With parts of Sydney in lockdown, the union movement has renewed its call for a ‘JobKeeper 2.0’ program to be implemented to cover ongoing lockdowns caused by what it says is the Federal Government’s failure to adequately roll out the vaccine.
“The small supports recent announced by the Federal Government are only available if a lockdown lasts more than a week. This is insufficient, especially for those in insecure work who live [from] pay cheque to pay cheque,” the Australian Council of Trade Unions (ACTU) said.
According to the union body, the current emergency payments of $500 for those working over 20 hours, and $325 who work less than 20 hours, does not guarantee that workers will be connected to a job – unlike the now-ended JobKeeper did.
Regular lockdowns are still to be expected
The payment will not be available to any workers affected by the Sydney lockdown as it stands.
“Only 5 percent of the population are fully vaccinated and Astra Zeneca has recently been ruled out for those under 60; we are a long way off having herd immunity and regular lockdowns are something to be expected and prepared for,” the ACTU stated.
Sally McManus, the body’s Secretary, said the Federal Government should bring in JobKeeper 2.0 to give workers and businesses security not just to survive, but to keep the economic recovery going.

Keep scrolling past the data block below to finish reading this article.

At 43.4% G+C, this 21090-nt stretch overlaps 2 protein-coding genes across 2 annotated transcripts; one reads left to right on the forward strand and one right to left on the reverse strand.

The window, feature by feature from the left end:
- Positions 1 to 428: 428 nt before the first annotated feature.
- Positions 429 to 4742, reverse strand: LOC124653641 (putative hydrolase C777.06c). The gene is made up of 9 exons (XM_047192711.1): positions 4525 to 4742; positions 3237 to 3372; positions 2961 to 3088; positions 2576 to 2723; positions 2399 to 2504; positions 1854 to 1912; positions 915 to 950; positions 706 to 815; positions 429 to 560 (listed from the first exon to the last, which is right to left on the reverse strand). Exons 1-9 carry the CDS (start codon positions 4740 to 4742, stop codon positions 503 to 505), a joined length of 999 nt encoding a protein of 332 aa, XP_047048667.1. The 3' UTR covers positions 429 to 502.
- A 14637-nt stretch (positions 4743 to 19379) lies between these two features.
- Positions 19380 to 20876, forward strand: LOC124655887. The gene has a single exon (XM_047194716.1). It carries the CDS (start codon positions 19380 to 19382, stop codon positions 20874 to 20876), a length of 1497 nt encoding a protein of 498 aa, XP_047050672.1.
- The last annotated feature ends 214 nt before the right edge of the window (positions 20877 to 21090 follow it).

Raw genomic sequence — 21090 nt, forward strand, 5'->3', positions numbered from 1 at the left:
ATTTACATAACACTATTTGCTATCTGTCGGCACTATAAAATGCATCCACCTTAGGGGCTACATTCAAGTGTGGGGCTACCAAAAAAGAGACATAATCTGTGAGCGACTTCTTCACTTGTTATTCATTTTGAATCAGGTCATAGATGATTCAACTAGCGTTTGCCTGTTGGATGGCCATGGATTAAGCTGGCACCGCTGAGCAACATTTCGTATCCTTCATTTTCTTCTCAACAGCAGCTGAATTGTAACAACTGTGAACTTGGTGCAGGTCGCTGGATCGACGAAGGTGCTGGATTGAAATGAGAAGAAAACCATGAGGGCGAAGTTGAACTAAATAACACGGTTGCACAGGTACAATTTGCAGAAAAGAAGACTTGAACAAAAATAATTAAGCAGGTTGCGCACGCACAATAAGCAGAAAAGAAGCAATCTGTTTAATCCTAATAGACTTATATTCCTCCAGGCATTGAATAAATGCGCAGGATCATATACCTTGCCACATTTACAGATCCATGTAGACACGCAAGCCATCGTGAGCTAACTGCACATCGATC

Small business and their workers struggle
“With such a slow vaccine rollout and quarantine facilities not yet built, we can expect lockdowns to happen again – and whilst big business may survive lockdowns, small businesses and [their] workers will not,” she said.
“The emergency Covid payments are grossly insufficient. They make it look like the Morrison Government is helping, when in reality these payments are below the poverty line, inaccessible during one-week lockdowns and don’t give workers job security.”
McManus said the latest lockdown was the direct result of the Government’s inability to secure enough vaccines and manage the vaccine rollout.
“With only 5 percent of the population fully vaccinated, we are dead last for the vaccine rollout in the Organisation for Economic Co-operation and Development (OECD).”